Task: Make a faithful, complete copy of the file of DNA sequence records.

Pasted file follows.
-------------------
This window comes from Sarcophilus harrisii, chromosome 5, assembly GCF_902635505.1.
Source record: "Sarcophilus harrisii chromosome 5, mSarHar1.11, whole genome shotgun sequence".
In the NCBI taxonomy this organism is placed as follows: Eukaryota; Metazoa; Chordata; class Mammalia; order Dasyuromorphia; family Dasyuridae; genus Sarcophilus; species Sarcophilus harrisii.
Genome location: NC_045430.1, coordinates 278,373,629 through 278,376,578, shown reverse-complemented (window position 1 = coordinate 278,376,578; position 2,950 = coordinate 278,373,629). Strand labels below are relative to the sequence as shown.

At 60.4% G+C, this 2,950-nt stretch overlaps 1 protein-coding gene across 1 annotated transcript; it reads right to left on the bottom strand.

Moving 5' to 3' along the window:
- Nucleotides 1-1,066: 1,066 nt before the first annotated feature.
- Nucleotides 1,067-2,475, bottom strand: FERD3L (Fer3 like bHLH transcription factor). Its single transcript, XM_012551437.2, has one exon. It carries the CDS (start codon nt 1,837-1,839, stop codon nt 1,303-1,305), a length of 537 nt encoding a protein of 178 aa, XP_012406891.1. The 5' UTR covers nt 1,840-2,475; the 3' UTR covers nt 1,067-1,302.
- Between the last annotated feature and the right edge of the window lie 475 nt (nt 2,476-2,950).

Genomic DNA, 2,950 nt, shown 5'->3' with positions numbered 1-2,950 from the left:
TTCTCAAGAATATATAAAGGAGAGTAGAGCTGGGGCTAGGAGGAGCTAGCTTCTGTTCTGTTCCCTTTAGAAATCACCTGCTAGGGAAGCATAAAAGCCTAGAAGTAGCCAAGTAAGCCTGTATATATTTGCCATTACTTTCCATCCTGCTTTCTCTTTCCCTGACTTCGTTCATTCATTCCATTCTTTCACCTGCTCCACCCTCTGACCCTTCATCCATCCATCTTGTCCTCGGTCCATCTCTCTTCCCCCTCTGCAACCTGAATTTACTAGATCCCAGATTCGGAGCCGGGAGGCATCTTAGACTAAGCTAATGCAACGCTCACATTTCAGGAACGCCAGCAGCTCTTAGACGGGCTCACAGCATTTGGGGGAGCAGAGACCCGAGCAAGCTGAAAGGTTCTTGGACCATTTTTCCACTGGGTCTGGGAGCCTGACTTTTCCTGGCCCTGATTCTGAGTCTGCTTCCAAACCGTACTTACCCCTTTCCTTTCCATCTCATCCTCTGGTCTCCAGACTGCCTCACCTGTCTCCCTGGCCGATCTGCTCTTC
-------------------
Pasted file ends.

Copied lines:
This window comes from Sarcophilus harrisii, chromosome 5, assembly GCF_902635505.1.
Source record: "Sarcophilus harrisii chromosome 5, mSarHar1.11, whole genome shotgun sequence".
In the NCBI taxonomy this organism is placed as follows: Eukaryota; Metazoa; Chordata; class Mammalia; order Dasyuromorphia; family Dasyuridae; genus Sarcophilus; species Sarcophilus harrisii.
Genome location: NC_045430.1, coordinates 278,373,629 through 278,376,578, shown reverse-complemented (window position 1 = coordinate 278,376,578; position 2,950 = coordinate 278,373,629). Strand labels below are relative to the sequence as shown.

At 60.4% G+C, this 2,950-nt stretch overlaps 1 protein-coding gene across 1 annotated transcript; it reads right to left on the bottom strand.

Moving 5' to 3' along the window:
- Nucleotides 1-1,066: 1,066 nt before the first annotated feature.
- Nucleotides 1,067-2,475, bottom strand: FERD3L (Fer3 like bHLH transcription factor). Its single transcript, XM_012551437.2, has one exon. It carries the CDS (start codon nt 1,837-1,839, stop codon nt 1,303-1,305), a length of 537 nt encoding a protein of 178 aa, XP_012406891.1. The 5' UTR covers nt 1,840-2,475; the 3' UTR covers nt 1,067-1,302.
- Between the last annotated feature and the right edge of the window lie 475 nt (nt 2,476-2,950).

Genomic DNA, 2,950 nt, shown 5'->3' with positions numbered 1-2,950 from the left:
TTCTCAAGAATATATAAAGGAGAGTAGAGCTGGGGCTAGGAGGAGCTAGCTTCTGTTCTGTTCCCTTTAGAAATCACCTGCTAGGGAAGCATAAAAGCCTAGAAGTAGCCAAGTAAGCCTGTATATATTTGCCATTACTTTCCATCCTGCTTTCTCTTTCCCTGACTTCGTTCATTCATTCCATTCTTTCACCTGCTCCACCCTCTGACCCTTCATCCATCCATCTTGTCCTCGGTCCATCTCTCTTCCCCCTCTGCAACCTGAATTTACTAGATCCCAGATTCGGAGCCGGGAGGCATCTTAGACTAAGCTAATGCAACGCTCACATTTCAGGAACGCCAGCAGCTCTTAGACGGGCTCACAGCATTTGGGGGAGCAGAGACCCGAGCAAGCTGAAAGGTTCTTGGACCATTTTTCCACTGGGTCTGGGAGCCTGACTTTTCCTGGCCCTGATTCTGAGTCTGCTTCCAAACCGTACTTACCCCTTTCCTTTCCATCTCATCCTCTGGTCTCCAGACTGCCTCACCTGTCTCCCTGGCCGATCTGCTCTTC